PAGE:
Medicine's trust problem among women

·3 min read

The lingering legacy of clinical trials failing to include women as participants, combined with frequent gaslighting by doctors and a general lack of research on women's bodies, has led many to mistrust medicine.

Why it matters: This mistrust plus a constant barrage of misinformation can influence women's health decisions, including deciding not to follow recommendations for the COVID-19 vaccine.

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Case in point: Trust in the COVID-19 vaccines has eroded for some people because of misinformation linking the shots to infertility and growing anecdotes about temporary changes in menstruation — causing confusion and hesitancy.

  • "For many women, their minds go there right away because, one, we're primed by all the misinformation that is very intentionally put out there to try and weaponize views like fertility concerns ... to undermine the vaccine," says Alice Lu-Culligan, an M.D.-Ph.D. student at Yale School of Medicine who is researching the topic and wrote in the New York Times (subscription).

  • "And then, as humans, they often will default to being conservative and being safe, especially with something as vague and weighty as fertility," she adds.

  • While the COVID vaccine trials did include a roughly equal proportion of women and men, the decision in the early clinical vaccine trials to exclude pregnant women fueled hesitancy, several experts tell Axios.

Between the lines: While it's a good example, distrust goes beyond the topic of COVID-19 vaccinations and stems from a number of factors, including...

1. Gender differences are often ignored in trial analyses for drugs in a system that "has sexism embedded in it," leading to a loss of key knowledge, says Namandjé N. Bumpus, director of the Department of Pharmacology and Molecular Sciences at Johns Hopkins University School of Medicine.

  • Women and even female animals were excluded from trials for a long time in the belief that a women's menstrual cycle or an animal's estrous cycle could affect outcomes, says Viki Male, lecturer in reproductive immunology at Imperial College London.

2. Representation in trials is particularly low for transgender women and women of color, who often are not given proper access or encouragement to join these trials, Bumpus says.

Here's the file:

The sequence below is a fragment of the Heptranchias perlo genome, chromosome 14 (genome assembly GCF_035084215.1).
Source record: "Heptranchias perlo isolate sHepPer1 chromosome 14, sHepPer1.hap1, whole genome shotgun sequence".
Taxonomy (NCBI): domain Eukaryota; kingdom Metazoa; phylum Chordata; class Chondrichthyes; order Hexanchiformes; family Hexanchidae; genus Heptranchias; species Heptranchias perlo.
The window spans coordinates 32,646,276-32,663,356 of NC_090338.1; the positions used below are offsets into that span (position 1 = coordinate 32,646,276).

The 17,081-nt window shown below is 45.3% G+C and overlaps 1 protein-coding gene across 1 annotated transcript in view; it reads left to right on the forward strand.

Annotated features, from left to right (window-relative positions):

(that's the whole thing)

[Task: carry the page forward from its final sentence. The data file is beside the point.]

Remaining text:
• "So, you're telling me that half [of COVID vaccine trials] are women. That's great, but what is the breakdown when we're talking about these groups that are historically underrepresented?"

  • "I do think that is a major issue [for] Black women, Latinas, Asian women and Indigenous women. Those folks are still being left out of clinical trials in many ways. So, I think that data needs to be reported," Bumpus adds.

3. A lingering taboo over talking about certain topics surrounding women's biology, combined with lack of research, can lead to ignorance.

  • "We don't understand enough about female biology in general, and we definitely don't know enough about all the things that can affect menstruation and what the mechanisms are," Bumpus says.

  • "There's not enough research. But, even with what we have, I don't think we talk about it enough," Male says. "A lot of people don't even know what the normal range is with respect to menstrual cycles."

  • Lu-Culligan agrees. Many women have noticed that if they get sick or stressed out, or alter their exercise routine, their period may change, but "we don't know exactly why" because the mechanisms are unknown, she says.

  • And, when women do want to talk about symptoms or problems, they often face gaslighting from their doctors — something shown over and over again through studies on pain treatment or disease diagnoses, as well as via personal stories.

The big picture: "We don't know a lot about women's biology, about reproductive health, about research in menstruation and research in pregnancy. But, on a positive note, research in all those topics is expanding," Lu-Culligan says.

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